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A gush of wind came through the mountain tunnel, drying out my eyes. I remembered the heavy winds blowing through the the open windows of the fire-ravaged downtown loft we had shared. Rattling heat pipes, junkies yelling on the corner, frequent trips to the bodega. She had left. My brother came over and we swung crow bars into the red wall that we built years before, painted the trademark color. The cats disappeared beneath the floorboards.

Lost on the highway in the rain careening through downtown Atlanta. She was screaming, threatening to go to the backseat. She went there, and sobbed. Horrible names. On an eight-lane highway, it was raining like hell.What were we going to do about dinner? The wipers beat against dirty south music blasting. She threatened to jump out of the car. Then we got to the sushi place.

We tried to negotiate over dinner. Make a decision. We had eaten too much. I paid. Still unresolved, we got back in the car. Driving through the rain. It happened again, her in the backseat. She threatened to open the door again. How could I? We pulled over along the highway. She left. I sold the furniture and gave the flat screen away to a family of Bengali cab drivers. I needed to get out, and I needed to know what happened. Back and forth—calls, texts—how we had become tyrants.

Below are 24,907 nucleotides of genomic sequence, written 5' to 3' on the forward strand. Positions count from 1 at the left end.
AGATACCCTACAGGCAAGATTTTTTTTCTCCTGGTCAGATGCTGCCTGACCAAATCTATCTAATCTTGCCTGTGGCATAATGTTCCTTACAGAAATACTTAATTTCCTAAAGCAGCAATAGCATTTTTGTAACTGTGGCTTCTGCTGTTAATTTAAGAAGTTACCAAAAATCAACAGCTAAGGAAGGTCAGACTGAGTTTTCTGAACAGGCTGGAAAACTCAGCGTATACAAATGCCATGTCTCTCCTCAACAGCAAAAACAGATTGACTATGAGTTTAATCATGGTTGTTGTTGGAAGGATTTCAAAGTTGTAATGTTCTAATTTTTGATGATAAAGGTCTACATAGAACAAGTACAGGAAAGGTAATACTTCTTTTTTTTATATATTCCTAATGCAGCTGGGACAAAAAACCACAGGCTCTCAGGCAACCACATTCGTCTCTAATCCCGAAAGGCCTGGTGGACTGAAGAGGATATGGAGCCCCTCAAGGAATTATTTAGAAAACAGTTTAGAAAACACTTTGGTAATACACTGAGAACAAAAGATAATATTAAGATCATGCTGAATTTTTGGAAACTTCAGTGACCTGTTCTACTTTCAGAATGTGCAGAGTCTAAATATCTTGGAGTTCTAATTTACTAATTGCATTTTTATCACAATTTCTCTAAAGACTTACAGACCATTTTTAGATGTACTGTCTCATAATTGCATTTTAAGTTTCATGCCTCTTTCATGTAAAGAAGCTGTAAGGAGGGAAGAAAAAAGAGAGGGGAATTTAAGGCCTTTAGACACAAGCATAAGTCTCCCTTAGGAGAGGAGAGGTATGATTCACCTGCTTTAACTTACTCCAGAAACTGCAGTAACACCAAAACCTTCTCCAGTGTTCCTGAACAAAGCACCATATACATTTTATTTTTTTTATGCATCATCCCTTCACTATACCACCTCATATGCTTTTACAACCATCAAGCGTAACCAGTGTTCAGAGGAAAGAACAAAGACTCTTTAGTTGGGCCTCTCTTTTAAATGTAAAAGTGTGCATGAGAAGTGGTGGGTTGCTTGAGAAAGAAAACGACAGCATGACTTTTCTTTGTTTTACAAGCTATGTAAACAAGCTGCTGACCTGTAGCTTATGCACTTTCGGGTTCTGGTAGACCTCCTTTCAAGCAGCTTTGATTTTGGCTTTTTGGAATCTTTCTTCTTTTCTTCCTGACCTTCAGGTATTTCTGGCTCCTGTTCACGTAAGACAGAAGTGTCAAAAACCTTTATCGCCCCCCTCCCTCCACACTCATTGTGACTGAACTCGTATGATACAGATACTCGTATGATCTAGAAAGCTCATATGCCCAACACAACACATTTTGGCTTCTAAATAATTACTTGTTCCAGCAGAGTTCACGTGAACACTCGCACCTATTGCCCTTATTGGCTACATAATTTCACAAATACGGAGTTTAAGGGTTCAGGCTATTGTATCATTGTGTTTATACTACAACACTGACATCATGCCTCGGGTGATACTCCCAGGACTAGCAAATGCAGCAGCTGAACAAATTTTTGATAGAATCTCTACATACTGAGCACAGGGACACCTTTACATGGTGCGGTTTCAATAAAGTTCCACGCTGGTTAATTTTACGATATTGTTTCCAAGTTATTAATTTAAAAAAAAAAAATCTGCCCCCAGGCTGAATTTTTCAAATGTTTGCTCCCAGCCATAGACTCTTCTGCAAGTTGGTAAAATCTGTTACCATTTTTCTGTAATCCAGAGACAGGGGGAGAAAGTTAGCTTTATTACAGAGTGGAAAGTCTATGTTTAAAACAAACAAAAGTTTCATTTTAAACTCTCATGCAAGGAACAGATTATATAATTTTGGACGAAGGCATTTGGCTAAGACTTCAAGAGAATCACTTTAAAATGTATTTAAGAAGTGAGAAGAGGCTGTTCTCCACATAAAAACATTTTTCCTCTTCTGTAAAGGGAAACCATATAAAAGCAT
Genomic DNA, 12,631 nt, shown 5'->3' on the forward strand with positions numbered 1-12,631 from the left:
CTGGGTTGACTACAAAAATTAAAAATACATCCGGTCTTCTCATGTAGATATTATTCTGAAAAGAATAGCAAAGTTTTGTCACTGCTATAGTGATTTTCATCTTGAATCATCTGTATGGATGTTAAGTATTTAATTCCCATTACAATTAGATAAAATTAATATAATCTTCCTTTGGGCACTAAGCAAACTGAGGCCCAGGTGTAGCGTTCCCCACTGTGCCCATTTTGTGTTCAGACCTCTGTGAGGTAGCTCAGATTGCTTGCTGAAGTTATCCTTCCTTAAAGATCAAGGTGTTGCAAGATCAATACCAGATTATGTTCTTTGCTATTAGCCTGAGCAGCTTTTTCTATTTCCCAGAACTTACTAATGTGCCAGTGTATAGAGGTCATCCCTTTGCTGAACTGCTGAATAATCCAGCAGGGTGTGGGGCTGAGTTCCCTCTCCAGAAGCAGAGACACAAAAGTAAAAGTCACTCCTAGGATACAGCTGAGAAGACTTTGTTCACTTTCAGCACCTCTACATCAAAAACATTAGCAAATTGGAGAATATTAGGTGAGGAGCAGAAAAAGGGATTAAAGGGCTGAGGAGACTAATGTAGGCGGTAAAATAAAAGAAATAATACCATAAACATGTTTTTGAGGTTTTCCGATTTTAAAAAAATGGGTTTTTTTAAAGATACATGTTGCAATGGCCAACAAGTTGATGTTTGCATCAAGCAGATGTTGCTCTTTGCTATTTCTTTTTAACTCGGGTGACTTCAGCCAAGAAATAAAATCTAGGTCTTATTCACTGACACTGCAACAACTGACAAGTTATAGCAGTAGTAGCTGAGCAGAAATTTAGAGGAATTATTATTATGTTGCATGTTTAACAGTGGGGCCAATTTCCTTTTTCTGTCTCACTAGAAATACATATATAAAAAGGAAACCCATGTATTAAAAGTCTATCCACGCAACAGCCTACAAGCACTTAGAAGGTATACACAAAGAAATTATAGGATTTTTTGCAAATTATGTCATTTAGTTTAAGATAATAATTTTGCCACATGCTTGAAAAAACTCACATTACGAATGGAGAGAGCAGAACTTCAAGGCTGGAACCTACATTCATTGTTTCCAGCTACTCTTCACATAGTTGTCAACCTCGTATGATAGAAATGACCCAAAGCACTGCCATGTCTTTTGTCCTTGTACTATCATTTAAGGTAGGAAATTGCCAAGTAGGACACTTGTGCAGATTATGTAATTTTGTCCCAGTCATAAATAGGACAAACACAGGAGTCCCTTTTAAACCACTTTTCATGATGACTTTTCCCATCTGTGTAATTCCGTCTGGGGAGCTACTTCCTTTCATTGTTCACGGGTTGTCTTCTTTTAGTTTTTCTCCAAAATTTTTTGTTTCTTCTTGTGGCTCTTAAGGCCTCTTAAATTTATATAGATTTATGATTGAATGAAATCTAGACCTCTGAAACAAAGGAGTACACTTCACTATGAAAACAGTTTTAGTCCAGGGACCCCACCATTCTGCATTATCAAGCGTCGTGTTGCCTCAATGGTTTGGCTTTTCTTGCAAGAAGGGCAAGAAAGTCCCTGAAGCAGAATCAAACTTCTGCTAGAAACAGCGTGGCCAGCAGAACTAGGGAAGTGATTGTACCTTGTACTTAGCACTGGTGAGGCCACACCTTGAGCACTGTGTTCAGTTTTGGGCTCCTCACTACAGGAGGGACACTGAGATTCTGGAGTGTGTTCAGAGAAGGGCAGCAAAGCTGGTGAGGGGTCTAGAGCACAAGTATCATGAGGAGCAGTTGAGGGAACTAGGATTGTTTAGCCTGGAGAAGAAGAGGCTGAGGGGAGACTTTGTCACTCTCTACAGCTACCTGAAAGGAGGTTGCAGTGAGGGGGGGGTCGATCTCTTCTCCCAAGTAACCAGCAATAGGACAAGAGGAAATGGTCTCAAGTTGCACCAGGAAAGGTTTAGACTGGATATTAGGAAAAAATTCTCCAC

Later that night at a loft in Brooklyn, a group of friends proposed a biking trip through Central Asia in the summer. “How did you choose Kyrgyzstan?” I asked. “With a dart on the map,” said my fellow traveler. The next week an email came saying the tickets had been purchased.

So I learned about Kyrgyzstan on the Internet, this mountainous landlocked country at the eastern end of the post-Soviet world. Uniquely among the Stans, former Central Asian republics of the Soviet Union—Kyrgyzstan has had two government revolutions since declaring independence in 1991. In 2005 and in 2010, people took to the streets and presidents, seen as dictatorial, nepotistic and corrupt, were ousted. With a heavy U.S. military presence to run the war in Afghanistan, the country was increasingly touted as democratic and safe for travelers. Yet amidst these revolutions, inter-ethnic violence within the country had cost thousands of lives.

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Coming out of the tunnel, the blue sky once again lifted my skull. I spotted a hawk amongst red jagged purple mountains. The descent picked up and I was flying down the hill. I looked to my left. I had to stop. I took my camera out to take a picture. A decomposing bridge in the bottom right was curious, and the color of the snaky river. My cycling partners had gone ahead out of sight. I got back on my bike and settled into the rhythm of cycling, breathing.

Then I was propelled through the air. A moment of silence between the crack of the back wheel and the explosion of the tire popping. Thrown. My body took flight behind me. The sound of the helmet smashing into the car windshield hit with the shock and pain through my spine. With the pain of collision, I spun out, a full rotation right, the world was spinning.

END OF PART 1

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Ethan Goldwater is the founder of Hover, an NYC-based creative production company inspired to make life more cinematic on the web through independent film, interactive design, and branded content. He tends to travel for work - filmmaking, photography, training - but in the summer of 2013 he took a cycling trip to Central Asia on a more personal mission. Collision In Cycles is the story of this journey.